Uncovering dirt at Treviso Bay

Editor’s note: This is the third installment in a series about the TPC at Treviso Bay. On the last Sunday of every month, staff writer Tom Hanson brings you a behind-the-scenes look at what it takes to build a golf course. The TPC at Treviso Bay is expected to be completed in the fall of 2007.

In golf, there’s good and bad shots.

But there’s also good and bad soil. And the difference in dirt is an important element in building a top-notch golf course.

The TPC at Treviso Bay is literally taking shape.

After months of waiting, the core road through Rookery Bay Estuary is complete. The ground on the parcel of land that will host the course has been broken. Back hoes are digging lakes. Dynamite has been set to blast through the thick limestone. And the good and bad soil is separated into various piles throughout.

The lakes are dredged first so that the excess good soil can be utilized to build the tees and the greens.

The course will not be ready for at least another 16 months, but Chris Gray, the project manager for VK Development, says the early groundwork is a vital part of building a quality course.

“People sometimes don’t understand what’s underneath a golf course,” said Gray, who previously worked for the PGA Tour. “The two most important elements of a golf course are drainage and soil.”

On what will be the 175-yard 12th hole, 20-foot piles of Mother Nature’s finest sit on both ends of the hole.

During a recent tour of the new TPC at Treviso Bay golf course in East Naples, project manager Chris Gray hits golf balls from a dirt pile where the tee box for the par-3, 175-yard No. 12 hole will be located.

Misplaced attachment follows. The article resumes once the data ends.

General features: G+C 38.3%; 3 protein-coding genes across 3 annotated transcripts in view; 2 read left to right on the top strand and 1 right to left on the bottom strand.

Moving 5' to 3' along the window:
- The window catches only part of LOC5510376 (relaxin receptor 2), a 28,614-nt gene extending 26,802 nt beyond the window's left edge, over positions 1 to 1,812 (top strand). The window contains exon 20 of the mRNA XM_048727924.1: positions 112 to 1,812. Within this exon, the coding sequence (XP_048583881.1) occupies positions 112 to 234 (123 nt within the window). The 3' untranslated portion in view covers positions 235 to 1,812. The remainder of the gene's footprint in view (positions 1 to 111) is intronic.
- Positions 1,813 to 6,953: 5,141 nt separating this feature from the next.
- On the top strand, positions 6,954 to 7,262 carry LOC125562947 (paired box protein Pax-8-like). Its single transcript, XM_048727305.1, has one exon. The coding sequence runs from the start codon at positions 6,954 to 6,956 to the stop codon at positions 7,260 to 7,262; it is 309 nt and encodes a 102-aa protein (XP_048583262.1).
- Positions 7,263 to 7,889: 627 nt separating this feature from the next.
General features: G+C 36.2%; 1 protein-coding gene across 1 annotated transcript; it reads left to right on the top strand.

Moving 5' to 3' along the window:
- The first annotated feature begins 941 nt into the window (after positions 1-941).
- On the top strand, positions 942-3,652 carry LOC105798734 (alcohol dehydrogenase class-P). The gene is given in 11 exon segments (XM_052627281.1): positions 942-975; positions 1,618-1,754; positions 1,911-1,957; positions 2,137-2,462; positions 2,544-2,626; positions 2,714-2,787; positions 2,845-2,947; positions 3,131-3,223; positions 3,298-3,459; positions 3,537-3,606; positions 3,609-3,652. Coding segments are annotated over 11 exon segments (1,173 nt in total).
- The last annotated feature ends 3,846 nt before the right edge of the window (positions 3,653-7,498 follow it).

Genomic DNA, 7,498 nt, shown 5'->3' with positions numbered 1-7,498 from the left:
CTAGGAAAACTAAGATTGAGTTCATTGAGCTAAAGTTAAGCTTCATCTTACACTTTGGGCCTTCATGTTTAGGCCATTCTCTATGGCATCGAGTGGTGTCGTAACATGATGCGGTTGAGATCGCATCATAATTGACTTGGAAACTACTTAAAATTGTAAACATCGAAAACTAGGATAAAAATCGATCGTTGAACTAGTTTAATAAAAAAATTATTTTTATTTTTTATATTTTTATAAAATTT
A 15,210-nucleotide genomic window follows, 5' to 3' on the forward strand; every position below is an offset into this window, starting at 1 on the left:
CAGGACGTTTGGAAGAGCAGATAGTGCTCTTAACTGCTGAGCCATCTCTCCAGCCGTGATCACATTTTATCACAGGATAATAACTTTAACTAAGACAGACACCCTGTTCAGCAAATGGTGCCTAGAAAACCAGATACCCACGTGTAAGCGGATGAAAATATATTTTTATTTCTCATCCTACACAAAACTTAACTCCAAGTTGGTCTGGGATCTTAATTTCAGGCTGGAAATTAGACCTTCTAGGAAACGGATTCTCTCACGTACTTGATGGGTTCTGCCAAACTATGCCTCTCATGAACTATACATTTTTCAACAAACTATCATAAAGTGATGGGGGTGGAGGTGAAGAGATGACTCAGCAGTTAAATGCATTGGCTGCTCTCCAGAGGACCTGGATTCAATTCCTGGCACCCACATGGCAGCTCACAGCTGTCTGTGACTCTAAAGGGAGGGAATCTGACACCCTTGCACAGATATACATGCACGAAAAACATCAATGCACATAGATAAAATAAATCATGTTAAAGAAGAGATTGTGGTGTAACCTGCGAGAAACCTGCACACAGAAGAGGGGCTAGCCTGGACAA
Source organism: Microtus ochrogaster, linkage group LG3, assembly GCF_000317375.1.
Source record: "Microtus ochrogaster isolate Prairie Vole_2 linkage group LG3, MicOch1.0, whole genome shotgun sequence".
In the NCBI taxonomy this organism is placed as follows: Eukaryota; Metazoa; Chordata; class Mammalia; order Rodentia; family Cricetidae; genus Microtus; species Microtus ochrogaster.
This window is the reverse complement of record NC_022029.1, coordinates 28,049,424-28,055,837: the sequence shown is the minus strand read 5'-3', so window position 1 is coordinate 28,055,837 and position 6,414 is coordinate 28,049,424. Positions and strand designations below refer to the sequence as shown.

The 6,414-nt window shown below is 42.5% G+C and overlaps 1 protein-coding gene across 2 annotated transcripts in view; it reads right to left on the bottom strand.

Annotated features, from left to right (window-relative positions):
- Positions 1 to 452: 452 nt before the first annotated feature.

Photo by DAVID AHNTHOLZ, Daily News

During a recent tour of the new TPC at Treviso Bay golf course in East Naples, project manager Chris Gray hits golf balls from a dirt pile where the tee box for the par-3, 175-yard No. 12 hole will be located.

One large mound is the tee. And the other is the green. There isn’t any grass yet, but with a little imagination you can see the hole taking form.

With his golf bag in tow, Gray climbs to the top of the brown mound that will eventually be the tee. He tees up a ratty, old, dirt-stained ball for one of the first shots in the history of the course.

A practice swing and a waggle sets up to a simple and smooth backswing. But on the downswing, Gray’s right foot slips.

The shot isn’t pretty. The ball slices to the right. It lands in what will eventually be the 15th fairway.

“I guess we’re going to have to reroute the course,” Gray said jokingly.

By the way, his second attempt hit what will be the green. Call it the first mulligan in the course’s history.

The designers, Arthur Hills and PGA Tour player Hal Sutton, will not be getting any extra shots. The 7,200-yard route is finalized — after three different plans. The route of the course has been staked. Blue represents lakes. Yellow shapes the holes.

“We will tweak a bunker or a tee angle but the design is basically a final product,” Hills said. “Even after the course is done we will be making tweaks here and there to make it better, to make it more playable.”

Gray points out that a lake will eventually sit in front of the 12th hole. By the way, his wayward shot would have avoided the water — once again use your imagination.

Right now — with the rainy season just around the corner — every shot is dry. And that has allowed the crews to get back on schedule after a permitting delay.

“We are on schedule and we are getting a lot done because of the dry weather,” Gray said. “This good weather has allowed us to do a lot of the heavy earth moving and the next process will be to bring in some machinery to start shaping the golf course.”

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